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Publication numberUS3618817 A
Publication typeGrant
Publication dateNov 9, 1971
Filing dateMay 14, 1970
Priority dateMay 14, 1970
Also published asCA943088A, CA943088A1
Publication numberUS 3618817 A, US 3618817A, US-A-3618817, US3618817 A, US3618817A
InventorsThomas D Troughton
Original AssigneeRheem Mfg Co
Export CitationBiBTeX, EndNote, RefMan
External Links: USPTO, USPTO Assignment, Espacenet
Food container and method of making the same
US 3618817 A
Abstract  available in
Images(1)
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Claims  available in
Description  (OCR text may contain errors)

United States Patent 72] Inventor Thomas D. Troughton Richmond, Calif. [21] Appl. No. 37,107 [22] Filed May 14, i970 [45] Patented Nov. 9, 1971 [73] Assignee Rheem Manufacturing Company New York, N.Y.

[54] FOOD CONTAINER AND METHOD OF MAKING THE SAME 7 Claims, 6 Drawing Figs. v 5 2] U.S. Cl 220/64, ll3/l20 K, 219/9 l 220/75, 220/77 [51] Int. Cl. 865d 25/14 [50] Field of Search 220/64, 79, 77, 76, 75, 67; 2l9/9l;29/477, 477.7; ll3/l20 K [56] References Cited UNITED STATES PATENTS l,227,596 5/1917 Eberhart 220/64 2,257,697 9/194] McC|ary.... 220/67 2,354,532 7/l944 Martin 220/67 2,424,188 7/l947 Pearson 220/75 Primary Examiner-Joseph R. Leclair Assistant Examiner-James R. Garrett Attorney-Joseph B. Gardner ABSTRACT: A shell or body tube for a relatively large container such as a tin-lined pail adapted for use in storing and shipping food products and the like, and a method of making such body tube. The method utilizes as the starting material a flat metal sheet plated along at least one side thereof with a layer of tin, and the sheet has longitudinal edge portions respectively terminating in unfinished edges. The plated sheet is bent upon itself along one longitudinal edge portion thereof to form a generally U-shaped section having the tin plating therealong facing outwardly; and the sheet is then formed into a tube having the longitudinal edge portions thereof overlapped and seam welded to each otherin close proximity with the unfinished edge of the U-shaped section but on the side thereof at which there are only two juxtaposed layers of the metal sheet. The seam weld and temperature developed therefor are controlled so that the heat of fusion dissipating transversely through the body tube from the situs of the weld fuses the contiguous layers of tin plating along the U-shaped section, thereby isolating both of the unfinished longitudinal edges of the body tube from the interior thereof.

FOOD CONTAINER AND METHOD OF MAKING THE SAME DISCLOSURE This invention relates to a food container and to a method of making the same; and it relates more particularly to the shell or body tube, and to a method of fabrication thereof, for a relatively large metal container intended for using in storing and shipping food products and the like.

It has long been known that food products attack the containers in which they are stored, and as concerns metal and particularly steel containers the attack thereon is attributable to a large measure to the organic acids in the food products. The acidic attack on the metal consumes the same and causes hydrogen gas to be involved in the process, thereby elevating the pressure within the container until the combination of the increased pressure and weakened surface areas of the container cause the latter to puncture or spring a leak at the weakest location. Once leakage occurs, the container and its contents are destroyed.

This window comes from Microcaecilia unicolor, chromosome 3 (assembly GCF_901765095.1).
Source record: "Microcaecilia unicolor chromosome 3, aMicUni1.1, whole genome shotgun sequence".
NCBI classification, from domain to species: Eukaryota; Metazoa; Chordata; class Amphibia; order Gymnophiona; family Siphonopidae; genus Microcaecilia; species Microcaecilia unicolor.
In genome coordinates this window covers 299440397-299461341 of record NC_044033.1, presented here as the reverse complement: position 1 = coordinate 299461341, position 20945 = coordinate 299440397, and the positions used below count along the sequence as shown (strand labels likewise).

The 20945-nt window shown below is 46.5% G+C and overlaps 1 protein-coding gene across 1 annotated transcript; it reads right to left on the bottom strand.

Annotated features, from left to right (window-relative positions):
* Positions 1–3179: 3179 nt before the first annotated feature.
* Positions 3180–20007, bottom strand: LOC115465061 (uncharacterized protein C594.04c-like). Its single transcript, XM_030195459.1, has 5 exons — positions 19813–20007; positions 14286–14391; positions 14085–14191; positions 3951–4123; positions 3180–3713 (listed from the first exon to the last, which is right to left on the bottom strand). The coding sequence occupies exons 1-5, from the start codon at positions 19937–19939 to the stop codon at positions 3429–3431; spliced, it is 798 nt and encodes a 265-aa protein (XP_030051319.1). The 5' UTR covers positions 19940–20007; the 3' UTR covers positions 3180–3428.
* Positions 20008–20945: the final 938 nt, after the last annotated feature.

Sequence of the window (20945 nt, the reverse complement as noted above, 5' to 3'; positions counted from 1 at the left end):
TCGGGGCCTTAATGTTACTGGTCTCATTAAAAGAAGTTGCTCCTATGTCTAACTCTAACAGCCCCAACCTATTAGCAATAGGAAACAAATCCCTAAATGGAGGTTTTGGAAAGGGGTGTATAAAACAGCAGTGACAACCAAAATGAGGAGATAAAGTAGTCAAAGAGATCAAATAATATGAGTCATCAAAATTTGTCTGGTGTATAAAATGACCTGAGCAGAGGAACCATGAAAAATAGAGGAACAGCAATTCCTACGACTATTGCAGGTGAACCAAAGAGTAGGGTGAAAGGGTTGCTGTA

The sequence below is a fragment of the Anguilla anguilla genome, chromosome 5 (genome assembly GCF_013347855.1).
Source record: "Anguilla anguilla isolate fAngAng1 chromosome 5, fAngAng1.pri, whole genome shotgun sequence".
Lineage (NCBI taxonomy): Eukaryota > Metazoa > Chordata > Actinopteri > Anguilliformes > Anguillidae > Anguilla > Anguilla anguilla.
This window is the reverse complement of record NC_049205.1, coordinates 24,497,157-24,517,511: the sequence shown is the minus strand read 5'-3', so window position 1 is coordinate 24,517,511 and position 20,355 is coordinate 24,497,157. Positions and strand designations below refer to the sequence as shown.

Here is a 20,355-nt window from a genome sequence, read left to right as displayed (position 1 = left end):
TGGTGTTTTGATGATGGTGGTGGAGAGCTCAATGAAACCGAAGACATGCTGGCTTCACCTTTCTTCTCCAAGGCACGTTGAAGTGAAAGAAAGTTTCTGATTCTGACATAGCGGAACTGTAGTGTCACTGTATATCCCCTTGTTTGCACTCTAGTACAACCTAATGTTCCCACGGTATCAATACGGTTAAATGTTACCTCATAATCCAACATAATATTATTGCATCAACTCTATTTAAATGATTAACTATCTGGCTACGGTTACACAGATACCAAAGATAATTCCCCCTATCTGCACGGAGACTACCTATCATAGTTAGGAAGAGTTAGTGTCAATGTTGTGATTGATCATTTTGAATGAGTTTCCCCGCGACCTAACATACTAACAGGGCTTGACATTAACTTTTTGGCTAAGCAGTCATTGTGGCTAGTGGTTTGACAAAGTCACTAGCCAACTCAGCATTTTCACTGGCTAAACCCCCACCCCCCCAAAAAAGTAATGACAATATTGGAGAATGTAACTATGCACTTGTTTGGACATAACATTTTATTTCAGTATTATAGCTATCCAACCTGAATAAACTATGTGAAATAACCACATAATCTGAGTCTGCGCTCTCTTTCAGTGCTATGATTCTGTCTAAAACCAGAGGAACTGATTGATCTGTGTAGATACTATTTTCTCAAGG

In order to reduce the rate of attack of the food acids on steel containers, it is conventional to plate at least the inner surfaces of each container with a coating or layer of tin which serves as a sacrificial cathode protecting the steel walls from direct attack until the tin has been consumed. The tin-plated inner surface of the food container provides a rather complex protective mechanism for the steel walls that involves barrier layers, a free tin layer, and very often an over coating of a synthetic plastic material that forms a supplemental barrier layer.

For the most part, metal containers of the type in which food products are shipped and sold have been of very limited volume with the number can being about the largest container available for this purpose. The almost universal practice in fabricating such small metal containers is to roll flat steel into the tubular configuration defining the shells or body tubes for the containers after the sheets have been coated with tin plating, usually along each side thereof. The thin-gage metal sheets required for relatively small containers of the standard type are quite easy to work, and fabrication techniques have long been available for making the shells or body tubes for such containers without damaging the tin plating thereon-a critically necessary requirement. Commonly, the longitudinal edge portions of each plated metal sheet from which a body tube is to be formed are bent upon themselves into generally U-shaped configurations, and the free edges of the U-shaped sections are inserted one within another to form a lock seam. The seam is then pressed together, and a gasket material previously interposed between at least certain of the contiguous surfaces effects a fluidtight seal along such seam.

This technique has not been satisfactory for making the body tubes for the larger containers which have come into use in recent years because the gage or thickness of the metal sheets from which the larger body tubes are formed must be relatively great in order to withstand the weights of the large volumes of food products stored therein. As a consequence, such large containers, the 55 gallon drum being about the largest container presently used for shipping and storing food products but there being smaller counterparts known as pails," are fabricated by having the shells or body tubes thereof (which are usually but not necessarily cylindrical in cross section) formed from flat steel sheets each bent into a cylindrical configuration with the longitudinal edge portions thereof overlapped and welded together, thereby constraining the metal sheet in its tubular form and establishing a seal along the side seam defined by the overlapping edge portions. Thereafter, the interior of the shell is plated with a layer of tin to enable the shell to withstand attack thereon by the organic acids of the food products packaged within the completed container.